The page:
The Dominoes! – IN THE GROOVE with Cindy Annis

By: Cindy Annis – April, 2017

The Dominoes group of the 1950’s was not the same group as Derek and the Dominos. They would come a little later in time. This group, The Dominos, were formed by Billy Ward and Rose Marks. This group helped get the careers of two of its members off and flying. But, let’s talk a bit about Ward and Marks.

Billy Ward’s birth name was Robert L. Williams. He was born September 19, 1921 in Savanah, Georgia. He died 81 years later in Inglewood, California. He had a couple of brothers, and was a little musical prodigy, winning awards for writing at a young age of 14. He was in the military and sang with the Coast Guard Artillery Choir. He studied music in Chicago, and in New York at Julliard’s. He also did some writing and arranging on Broadway, and that’s where he met Rose Marks, who quickly became his business and songwriter partner.

They wanted to start a group including some of the students Ward coached in vocals. They hoped to get into the new type of music called Doo-Wop. The original membership included Clyde McPhatter, lead tenor;Charlie White, tenor; Joe Lamont, baritone; and Bill Brown singing bass. Billy Ward would be their pianist and arranger. They sounded good together and after hitting it big at the Apollo Theater, and on the Arthur Godfrey show in 1950, they were mentioned to Ralph Bass of Federal Records. At that point, they were called The Ques. Once they signed with Federal Records, they changed their name to The Dominoes.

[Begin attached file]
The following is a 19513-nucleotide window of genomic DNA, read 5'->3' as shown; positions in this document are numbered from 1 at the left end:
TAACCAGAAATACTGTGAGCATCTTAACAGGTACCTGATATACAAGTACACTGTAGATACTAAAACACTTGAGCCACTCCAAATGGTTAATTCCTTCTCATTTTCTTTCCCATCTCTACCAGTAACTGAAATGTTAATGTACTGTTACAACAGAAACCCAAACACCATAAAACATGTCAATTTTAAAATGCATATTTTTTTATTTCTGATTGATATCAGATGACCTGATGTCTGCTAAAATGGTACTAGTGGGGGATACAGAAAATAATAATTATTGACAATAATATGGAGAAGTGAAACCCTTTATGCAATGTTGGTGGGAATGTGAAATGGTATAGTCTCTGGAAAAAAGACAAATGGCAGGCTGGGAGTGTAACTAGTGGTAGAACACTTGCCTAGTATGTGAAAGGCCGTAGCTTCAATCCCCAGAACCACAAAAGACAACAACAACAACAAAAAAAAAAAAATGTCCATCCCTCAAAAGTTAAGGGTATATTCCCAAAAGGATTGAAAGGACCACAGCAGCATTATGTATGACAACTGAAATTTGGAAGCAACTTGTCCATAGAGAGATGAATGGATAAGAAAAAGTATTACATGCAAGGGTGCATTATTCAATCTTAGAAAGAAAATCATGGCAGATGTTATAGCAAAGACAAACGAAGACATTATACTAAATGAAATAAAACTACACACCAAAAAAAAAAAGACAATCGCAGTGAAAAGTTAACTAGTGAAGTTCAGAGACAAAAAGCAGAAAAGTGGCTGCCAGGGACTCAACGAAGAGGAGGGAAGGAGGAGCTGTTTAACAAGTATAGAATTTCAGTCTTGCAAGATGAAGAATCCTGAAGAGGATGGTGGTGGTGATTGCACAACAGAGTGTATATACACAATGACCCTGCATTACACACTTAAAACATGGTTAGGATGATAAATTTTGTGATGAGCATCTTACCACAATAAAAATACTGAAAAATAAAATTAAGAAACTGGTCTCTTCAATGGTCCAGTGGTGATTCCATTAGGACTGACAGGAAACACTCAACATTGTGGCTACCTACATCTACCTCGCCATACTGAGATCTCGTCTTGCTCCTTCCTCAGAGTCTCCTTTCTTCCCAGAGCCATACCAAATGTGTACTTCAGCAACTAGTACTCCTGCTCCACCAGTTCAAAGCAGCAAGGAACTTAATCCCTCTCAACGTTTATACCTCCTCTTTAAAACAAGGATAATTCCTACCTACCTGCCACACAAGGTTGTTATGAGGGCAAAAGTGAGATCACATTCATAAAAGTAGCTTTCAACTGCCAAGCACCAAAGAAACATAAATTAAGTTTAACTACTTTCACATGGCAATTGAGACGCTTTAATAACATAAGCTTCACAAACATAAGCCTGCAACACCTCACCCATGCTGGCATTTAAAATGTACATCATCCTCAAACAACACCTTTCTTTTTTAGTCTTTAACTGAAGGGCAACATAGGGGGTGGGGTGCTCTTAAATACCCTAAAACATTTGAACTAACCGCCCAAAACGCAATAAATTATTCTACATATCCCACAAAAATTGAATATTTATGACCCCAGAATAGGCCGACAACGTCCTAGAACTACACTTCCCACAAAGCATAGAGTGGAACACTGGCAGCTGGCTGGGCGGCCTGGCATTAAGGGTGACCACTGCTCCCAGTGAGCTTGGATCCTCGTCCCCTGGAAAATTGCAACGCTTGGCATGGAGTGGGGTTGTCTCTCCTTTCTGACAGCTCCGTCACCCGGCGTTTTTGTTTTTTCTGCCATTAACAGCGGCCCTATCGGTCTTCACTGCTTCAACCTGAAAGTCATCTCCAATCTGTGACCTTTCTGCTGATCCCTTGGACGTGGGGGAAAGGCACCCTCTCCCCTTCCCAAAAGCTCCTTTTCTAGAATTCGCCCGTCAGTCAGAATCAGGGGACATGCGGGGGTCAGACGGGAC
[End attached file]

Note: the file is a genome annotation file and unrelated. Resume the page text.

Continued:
Clyde McPhatter sang lead for the group. Billy Ward saw him win a talent show at the Apollo Theatre and asked him to join his start-up group.
Clyde was born, Clyde Lensley McPhatter in Durham, North Carolina, on November 15, 1932. He died about 39 years later. He sang with The Mount Lebanon Singers before he joined The Dominoes. Later, of course, he would start his own group, The Drifters.